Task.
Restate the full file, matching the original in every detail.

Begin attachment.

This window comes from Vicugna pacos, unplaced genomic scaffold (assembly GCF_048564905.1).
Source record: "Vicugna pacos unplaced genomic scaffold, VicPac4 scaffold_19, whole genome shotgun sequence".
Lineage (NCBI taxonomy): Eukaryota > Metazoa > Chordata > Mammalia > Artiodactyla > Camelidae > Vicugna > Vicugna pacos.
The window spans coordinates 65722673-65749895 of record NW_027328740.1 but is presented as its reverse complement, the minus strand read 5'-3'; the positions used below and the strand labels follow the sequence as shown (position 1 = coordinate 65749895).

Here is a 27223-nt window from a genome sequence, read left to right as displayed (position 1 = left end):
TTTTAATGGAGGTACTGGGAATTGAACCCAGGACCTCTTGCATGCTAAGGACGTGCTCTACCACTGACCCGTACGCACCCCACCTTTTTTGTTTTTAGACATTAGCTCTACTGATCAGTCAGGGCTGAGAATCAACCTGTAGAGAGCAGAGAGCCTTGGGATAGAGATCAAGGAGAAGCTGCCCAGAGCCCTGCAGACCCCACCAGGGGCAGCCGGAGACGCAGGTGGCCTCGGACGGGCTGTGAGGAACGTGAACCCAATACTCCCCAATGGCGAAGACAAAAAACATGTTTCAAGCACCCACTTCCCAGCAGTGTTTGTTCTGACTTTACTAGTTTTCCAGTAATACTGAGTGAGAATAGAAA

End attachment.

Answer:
This window comes from Vicugna pacos, unplaced genomic scaffold (assembly GCF_048564905.1).
Source record: "Vicugna pacos unplaced genomic scaffold, VicPac4 scaffold_19, whole genome shotgun sequence".
Lineage (NCBI taxonomy): Eukaryota > Metazoa > Chordata > Mammalia > Artiodactyla > Camelidae > Vicugna > Vicugna pacos.
The window spans coordinates 65722673-65749895 of record NW_027328740.1 but is presented as its reverse complement, the minus strand read 5'-3'; the positions used below and the strand labels follow the sequence as shown (position 1 = coordinate 65749895).

Here is a 27223-nt window from a genome sequence, read left to right as displayed (position 1 = left end):
TTTTAATGGAGGTACTGGGAATTGAACCCAGGACCTCTTGCATGCTAAGGACGTGCTCTACCACTGACCCGTACGCACCCCACCTTTTTTGTTTTTAGACATTAGCTCTACTGATCAGTCAGGGCTGAGAATCAACCTGTAGAGAGCAGAGAGCCTTGGGATAGAGATCAAGGAGAAGCTGCCCAGAGCCCTGCAGACCCCACCAGGGGCAGCCGGAGACGCAGGTGGCCTCGGACGGGCTGTGAGGAACGTGAACCCAATACTCCCCAATGGCGAAGACAAAAAACATGTTTCAAGCACCCACTTCCCAGCAGTGTTTGTTCTGACTTTACTAGTTTTCCAGTAATACTGAGTGAGAATAGAAA